Tom of Finland’s Pekka Strang admits he has terrible gaydar!Entertainment News, Online Only, Section 4A, Top Highlights Saturday, October 21st, 2017
Actor Pekka Strang plays one of the most celebrated figures of LGBTQ culture, Touko Laaksonen, in the biopic film, Tom of Finland (out Oct. 20). During World War II Laaksonen was a decorated military man who served his country valiantly. The film begins as we meet a soldier who fights out of love for his country but who is stalled from voicing his love for other men. Strang sat down with Hornet to discuss the film, his thoughts on what the critics are saying, his gaydar and more.
Calling out his terrible gaydar:
Yeah. I hope people get the humor of it. I’ve been thinking about it lot, because I hope there’s no offense to it. I mean, I’ve tried to find out like, what does it … I can work with people and just find out, OK, he’s gay, he’s got a boyfriend or, oh, he’s not gay? But I just don’t care. It’s all about meeting people, not meeting their gender or their sexuality.
It’s as bad still [after the film]! [Laughs] I feel people are so different all over the world, so you just have to sort of embrace everybody. It sounds cliché, and it is, but I believe that.
On why he considers Touko Laaksonen, “Tom of Finland,” a hero:
I think he’s a hero. I mean, just looking at what Finland was like when he was growing up, you have to be sort of extraordinary to find the courage and the desire to do this artwork — that was illegal, for one thing. It wasn’t acceptable, and there wasn’t a social network existing when he started working. He couldn’t go on Google and find 60 other people around the world doing the same thing. So, yeah, for me he’s a hero. And probably for many people all around the world.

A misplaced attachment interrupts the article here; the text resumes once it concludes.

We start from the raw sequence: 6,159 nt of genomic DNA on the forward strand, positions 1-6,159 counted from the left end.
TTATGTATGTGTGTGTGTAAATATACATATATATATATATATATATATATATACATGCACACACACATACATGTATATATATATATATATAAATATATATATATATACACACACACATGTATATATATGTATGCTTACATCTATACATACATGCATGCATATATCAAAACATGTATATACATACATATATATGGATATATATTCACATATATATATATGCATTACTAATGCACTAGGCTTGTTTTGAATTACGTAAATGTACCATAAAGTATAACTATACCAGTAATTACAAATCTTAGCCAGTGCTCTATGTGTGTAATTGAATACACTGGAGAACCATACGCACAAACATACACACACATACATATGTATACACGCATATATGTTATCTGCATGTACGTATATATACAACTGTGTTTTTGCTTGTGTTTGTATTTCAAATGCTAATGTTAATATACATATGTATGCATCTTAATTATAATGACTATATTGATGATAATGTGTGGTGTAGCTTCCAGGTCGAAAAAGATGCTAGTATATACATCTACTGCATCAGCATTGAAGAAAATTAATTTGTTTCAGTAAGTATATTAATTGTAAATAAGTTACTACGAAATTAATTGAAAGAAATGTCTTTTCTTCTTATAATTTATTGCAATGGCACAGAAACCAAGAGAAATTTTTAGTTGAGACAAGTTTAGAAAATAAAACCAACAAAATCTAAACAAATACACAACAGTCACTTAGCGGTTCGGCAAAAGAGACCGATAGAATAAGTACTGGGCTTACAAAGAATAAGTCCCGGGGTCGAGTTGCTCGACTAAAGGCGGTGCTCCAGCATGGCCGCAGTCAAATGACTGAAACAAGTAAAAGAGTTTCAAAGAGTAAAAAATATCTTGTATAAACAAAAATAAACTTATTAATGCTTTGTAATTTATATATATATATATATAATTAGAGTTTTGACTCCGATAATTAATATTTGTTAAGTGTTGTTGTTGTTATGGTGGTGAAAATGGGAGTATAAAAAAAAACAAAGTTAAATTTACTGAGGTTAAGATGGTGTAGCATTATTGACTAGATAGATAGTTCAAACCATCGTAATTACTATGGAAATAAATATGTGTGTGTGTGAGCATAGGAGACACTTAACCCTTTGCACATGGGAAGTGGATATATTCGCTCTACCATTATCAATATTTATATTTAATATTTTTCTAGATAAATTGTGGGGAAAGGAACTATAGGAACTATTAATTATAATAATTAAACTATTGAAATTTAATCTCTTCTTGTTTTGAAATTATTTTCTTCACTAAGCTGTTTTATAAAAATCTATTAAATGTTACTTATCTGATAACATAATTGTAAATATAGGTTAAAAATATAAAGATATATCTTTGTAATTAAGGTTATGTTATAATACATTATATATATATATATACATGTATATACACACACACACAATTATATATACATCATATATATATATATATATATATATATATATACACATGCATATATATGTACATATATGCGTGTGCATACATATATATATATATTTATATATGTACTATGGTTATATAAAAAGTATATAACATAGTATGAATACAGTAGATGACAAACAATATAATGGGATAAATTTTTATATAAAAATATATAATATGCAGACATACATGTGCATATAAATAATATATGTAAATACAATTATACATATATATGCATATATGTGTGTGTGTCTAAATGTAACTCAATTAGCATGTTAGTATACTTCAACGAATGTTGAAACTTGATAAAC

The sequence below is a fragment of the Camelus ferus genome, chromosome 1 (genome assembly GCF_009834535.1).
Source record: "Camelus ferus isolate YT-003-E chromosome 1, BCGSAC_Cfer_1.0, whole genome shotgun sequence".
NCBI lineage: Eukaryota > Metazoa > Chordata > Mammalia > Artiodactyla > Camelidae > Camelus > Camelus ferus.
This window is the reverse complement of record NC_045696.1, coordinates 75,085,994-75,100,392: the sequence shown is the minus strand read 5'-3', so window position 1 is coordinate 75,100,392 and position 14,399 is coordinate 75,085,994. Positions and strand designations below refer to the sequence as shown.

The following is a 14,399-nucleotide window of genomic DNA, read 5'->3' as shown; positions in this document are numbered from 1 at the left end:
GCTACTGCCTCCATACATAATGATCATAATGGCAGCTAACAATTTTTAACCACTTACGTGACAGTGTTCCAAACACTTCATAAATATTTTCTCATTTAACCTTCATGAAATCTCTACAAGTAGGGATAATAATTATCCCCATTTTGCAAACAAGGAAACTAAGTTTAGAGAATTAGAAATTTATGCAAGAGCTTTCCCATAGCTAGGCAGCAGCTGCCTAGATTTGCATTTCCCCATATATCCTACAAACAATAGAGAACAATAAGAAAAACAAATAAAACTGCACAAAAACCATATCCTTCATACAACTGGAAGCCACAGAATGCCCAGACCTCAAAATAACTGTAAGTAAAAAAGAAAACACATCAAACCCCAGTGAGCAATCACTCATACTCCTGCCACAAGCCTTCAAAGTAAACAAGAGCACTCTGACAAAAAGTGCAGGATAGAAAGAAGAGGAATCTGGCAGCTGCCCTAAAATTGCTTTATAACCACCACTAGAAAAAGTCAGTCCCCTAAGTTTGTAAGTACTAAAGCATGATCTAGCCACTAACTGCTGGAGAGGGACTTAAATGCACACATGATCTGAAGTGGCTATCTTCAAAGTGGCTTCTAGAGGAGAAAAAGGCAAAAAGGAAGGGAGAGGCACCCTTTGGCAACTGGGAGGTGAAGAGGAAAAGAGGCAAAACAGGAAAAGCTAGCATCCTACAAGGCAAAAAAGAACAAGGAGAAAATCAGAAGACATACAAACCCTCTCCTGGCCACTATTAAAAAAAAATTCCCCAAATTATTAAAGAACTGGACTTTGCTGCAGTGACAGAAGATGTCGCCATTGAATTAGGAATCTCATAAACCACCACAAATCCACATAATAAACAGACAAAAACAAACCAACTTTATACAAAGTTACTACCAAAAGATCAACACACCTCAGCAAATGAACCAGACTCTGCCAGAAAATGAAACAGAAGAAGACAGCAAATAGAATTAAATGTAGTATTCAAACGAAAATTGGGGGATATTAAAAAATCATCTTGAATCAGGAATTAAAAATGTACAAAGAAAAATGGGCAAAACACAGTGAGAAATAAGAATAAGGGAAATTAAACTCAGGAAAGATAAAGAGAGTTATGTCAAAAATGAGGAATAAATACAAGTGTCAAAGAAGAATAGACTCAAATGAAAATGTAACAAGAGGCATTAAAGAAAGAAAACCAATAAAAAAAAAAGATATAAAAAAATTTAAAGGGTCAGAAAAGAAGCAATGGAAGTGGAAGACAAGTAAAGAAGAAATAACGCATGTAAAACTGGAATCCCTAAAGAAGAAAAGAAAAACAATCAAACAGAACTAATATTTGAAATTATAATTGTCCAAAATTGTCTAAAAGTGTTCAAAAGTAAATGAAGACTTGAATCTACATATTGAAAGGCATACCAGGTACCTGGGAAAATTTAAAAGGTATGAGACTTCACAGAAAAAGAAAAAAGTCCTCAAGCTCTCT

Responding to criticism that the film is “too tame”:
I get it, totally. You can’t make a movie about Tom of Finland without people having their own thoughts of how it should be done. It’s not like making a fictional movie; everybody knows Tom of Finland. But in criticism you always tell something about yourself. We can’t compete with his artwork.
Just look at the drawings. We must remember it’s only ink on paper. That sort of excitement — when you’re getting aroused and horny looking at them — it’s in your mind. It’s not on the paper. They are beautiful, but we could never compete with the fantasy of the audience. This was a story about the artist growing up. There weren’t orgies in Finland in the 1930s, like with leather men and all that, so I completely am OK with the criticism, and I understand completely where it comes from.
But this is our story, and this is how we did it. People have an absolute right to criticize it.
Read the full story on Hornet here: https://hornetapp.com/stories/tom-of-finland-film/
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